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digitalmars.D.learn - Save JSONValue binary in file?

reply "Chopin" <robert.bue gmail.com> writes:
Hello!

I got this 109 MB json file that I read... and it takes over 32
seconds for parseJSON() to finish it. So I was wondering if it
was a way to save it as binary or something like that so I can
read it super fast?

Thanks for all suggestions :)
Oct 12 2012
next sibling parent reply Piotr Szturmaj <bncrbme jadamspam.pl> writes:
Chopin wrote:
 Hello!

 I got this 109 MB json file that I read... and it takes over 32
 seconds for parseJSON() to finish it. So I was wondering if it
 was a way to save it as binary or something like that so I can
 read it super fast?

 Thanks for all suggestions :)

Try this implementation: https://github.com/pszturmaj/json-streaming-parser, you can parse all to memory or do streaming style parsing.
Oct 12 2012
parent Piotr Szturmaj <bncrbme jadamspam.pl> writes:
Chopin wrote:
 Thanks! I tried using it:

 auto document = parseJSON(content).array; // this works with std.json :)

 Using json.d from the link:

 auto j = JSONReader!string(content);
 auto document = j.value.whole.array; // this doesn't.... "Error:
 undefined identifier 'array'"

If you're sure that content is an array: auto j = JSONReader!string(content); auto jv = j.value.whole; assert(jv.type == JSONType.array); auto jsonArray = jv.as!(JSONValue[]); alternatively you can replace last line with alias JSONValue[] JSONArray; auto jsonArray = jv.as!JSONArray;
Oct 12 2012
prev sibling next sibling parent "Chopin" <robert.bue gmail.com> writes:
Thanks! I tried using it:

auto document = parseJSON(content).array; // this works with 
std.json :)

Using json.d from the link:

auto j = JSONReader!string(content);
auto document = j.value.whole.array; // this doesn't.... "Error: 
undefined identifier 'array'"
Oct 12 2012
prev sibling parent reply Sean Kelly <sean invisibleduck.org> writes:
On Oct 12, 2012, at 9:40 AM, Chopin <robert.bue gmail.com> wrote:
=20
 I got this 109 MB json file that I read... and it takes over 32
 seconds for parseJSON() to finish it. So I was wondering if it
 was a way to save it as binary or something like that so I can
 read it super fast?

The performance problem is because std.json works like a DOM parser for = XML--it allocates a node per value in the JSON stream. What we really = need is something that works more like a SAX parser with the DOM version = as an optional layer built on top. Just for kicks, I grabbed the fourth = (largest) JSON blob from here: http://www.json.org/example.html then wrapped it in array tags and duplicated the object until I had a = ~350 MB input file. ie. [ paste, paste, paste, =85 ] Then I parsed it via this test app, based on an example in a SAX-style = JSON parser I wrote in C: import core.stdc.stdlib; import core.sys.posix.unistd; import core.sys.posix.sys.stat; import core.sys.posix.fcntl; import std.json; void main() { auto filename =3D "input.txt\0".dup; stat_t st; stat(filename.ptr, &st); auto sz =3D st.st_size; auto buf =3D cast(char*) malloc(sz); auto fh =3D open(filename.ptr, O_RDONLY); read(fh, buf, sz); auto json =3D parseJSON(buf[0 .. sz]); } Here are my results: $ dmd -release -inline -O dtest $ ll input.txt -rw-r--r-- 1 sean staff 365105313 Oct 12 15:50 input.txt $ time dtest real 1m36.462s user 1m32.468s sys 0m1.102s =20 Then I ran my SAX style parser example on the same input file: $ make example cc example.c -o example lib/release/myparser.a $ time example real 0m2.191s user 0m1.944s sys 0m0.241s So clearly the problem isn't parsing JSON in general but rather = generating an object tree for a large input stream. Note that the D app = used gigabytes of memory to process this file--I believe the total VM = footprint was around 3.5 GB--while my app used a fixed amount roughly = equal to the size of the input file. In short, DOM style parsers are = great for small data and terrible for large data.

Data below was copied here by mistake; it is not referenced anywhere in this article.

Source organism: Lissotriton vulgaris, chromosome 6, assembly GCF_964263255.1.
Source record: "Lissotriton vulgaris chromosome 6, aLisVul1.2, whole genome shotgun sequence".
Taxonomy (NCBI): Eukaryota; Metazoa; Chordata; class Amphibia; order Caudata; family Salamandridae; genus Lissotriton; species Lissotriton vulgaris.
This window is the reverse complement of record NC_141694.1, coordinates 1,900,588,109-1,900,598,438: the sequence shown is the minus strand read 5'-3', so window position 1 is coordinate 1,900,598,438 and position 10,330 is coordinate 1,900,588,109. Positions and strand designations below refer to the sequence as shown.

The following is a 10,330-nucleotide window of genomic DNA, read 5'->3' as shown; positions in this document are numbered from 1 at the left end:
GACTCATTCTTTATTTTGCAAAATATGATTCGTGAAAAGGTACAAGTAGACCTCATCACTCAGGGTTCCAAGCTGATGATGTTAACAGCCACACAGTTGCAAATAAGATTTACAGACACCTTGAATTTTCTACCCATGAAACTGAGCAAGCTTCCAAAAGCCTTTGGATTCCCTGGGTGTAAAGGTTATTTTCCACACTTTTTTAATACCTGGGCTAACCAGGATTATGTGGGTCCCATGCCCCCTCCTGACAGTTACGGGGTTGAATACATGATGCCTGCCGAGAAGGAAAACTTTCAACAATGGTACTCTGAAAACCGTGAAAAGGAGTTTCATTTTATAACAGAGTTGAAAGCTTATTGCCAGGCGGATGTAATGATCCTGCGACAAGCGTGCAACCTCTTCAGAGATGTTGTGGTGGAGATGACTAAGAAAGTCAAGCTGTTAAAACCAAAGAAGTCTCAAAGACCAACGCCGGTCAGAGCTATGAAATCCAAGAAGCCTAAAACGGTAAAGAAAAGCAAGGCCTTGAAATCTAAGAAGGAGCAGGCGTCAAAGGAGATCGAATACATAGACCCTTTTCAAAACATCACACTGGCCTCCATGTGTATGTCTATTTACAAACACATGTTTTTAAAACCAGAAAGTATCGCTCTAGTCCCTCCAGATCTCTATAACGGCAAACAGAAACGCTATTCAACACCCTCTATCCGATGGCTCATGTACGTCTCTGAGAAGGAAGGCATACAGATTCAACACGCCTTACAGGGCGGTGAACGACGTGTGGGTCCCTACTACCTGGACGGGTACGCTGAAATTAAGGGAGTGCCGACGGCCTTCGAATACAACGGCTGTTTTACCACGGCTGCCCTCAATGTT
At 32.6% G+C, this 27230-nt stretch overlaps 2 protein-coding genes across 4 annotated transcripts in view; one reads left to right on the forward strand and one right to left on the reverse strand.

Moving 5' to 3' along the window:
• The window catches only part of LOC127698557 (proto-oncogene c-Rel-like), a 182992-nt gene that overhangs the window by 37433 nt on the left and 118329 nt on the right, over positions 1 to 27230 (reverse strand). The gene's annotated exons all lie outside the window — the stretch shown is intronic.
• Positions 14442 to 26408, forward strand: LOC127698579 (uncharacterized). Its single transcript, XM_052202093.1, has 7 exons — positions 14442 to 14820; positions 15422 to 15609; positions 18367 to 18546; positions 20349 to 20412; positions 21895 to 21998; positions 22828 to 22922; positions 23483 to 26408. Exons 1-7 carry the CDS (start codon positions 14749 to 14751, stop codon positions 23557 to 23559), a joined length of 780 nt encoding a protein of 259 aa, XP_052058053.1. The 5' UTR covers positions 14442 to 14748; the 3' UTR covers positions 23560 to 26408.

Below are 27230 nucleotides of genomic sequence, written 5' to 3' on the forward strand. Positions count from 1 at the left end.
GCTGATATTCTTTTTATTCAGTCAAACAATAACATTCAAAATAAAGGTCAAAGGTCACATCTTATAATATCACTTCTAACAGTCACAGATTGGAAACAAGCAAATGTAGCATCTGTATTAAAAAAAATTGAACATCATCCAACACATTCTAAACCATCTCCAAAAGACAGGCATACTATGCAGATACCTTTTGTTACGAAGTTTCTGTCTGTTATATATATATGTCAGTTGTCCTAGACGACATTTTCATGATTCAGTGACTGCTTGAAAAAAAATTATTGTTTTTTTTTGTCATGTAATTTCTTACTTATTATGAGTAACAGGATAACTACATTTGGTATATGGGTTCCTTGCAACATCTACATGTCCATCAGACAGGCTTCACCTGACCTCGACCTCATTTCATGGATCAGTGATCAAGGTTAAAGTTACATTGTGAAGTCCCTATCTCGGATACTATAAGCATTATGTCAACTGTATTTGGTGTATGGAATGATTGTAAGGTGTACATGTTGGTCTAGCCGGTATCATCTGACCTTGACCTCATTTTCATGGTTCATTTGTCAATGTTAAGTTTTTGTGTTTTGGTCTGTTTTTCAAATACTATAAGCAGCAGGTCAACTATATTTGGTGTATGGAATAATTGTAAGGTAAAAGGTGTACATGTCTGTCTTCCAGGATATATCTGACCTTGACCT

Oct 12 2012
parent Jacob Carlborg <doob me.com> writes:
On 2012-10-13 01:26, Sean Kelly wrote:

 Here are my results:


 $ dmd -release -inline -O dtest
 $ ll input.txt
 -rw-r--r--  1 sean  staff  365105313 Oct 12 15:50 input.txt
 $ time dtest

 real  1m36.462s
 user 1m32.468s
 sys   0m1.102s


 Then I ran my SAX style parser example on the same input file:


 $ make example
 cc example.c -o example lib/release/myparser.a
 $ time example

 real  0m2.191s
 user 0m1.944s
 sys   0m0.241s


 So clearly the problem isn't parsing JSON in general but rather generating an
object tree for a large input stream.  Note that the D app used gigabytes of
memory to process this file--I believe the total VM footprint was around 3.5
GB--while my app used a fixed amount roughly equal to the size of the input
file.  In short, DOM style parsers are great for small data and terrible for
large data.

I tried JSON parser in Tango, using D2, this is the results I got for a file just below 360 MB: real 1m2.848s user 0m58.321s sys 0m1.423s Since the XML parser in Tango is so fast I expected more from the JSON parser as well. But I have no idea what kind of parser the JSON parser uses. -- /Jacob Carlborg
Oct 13 2012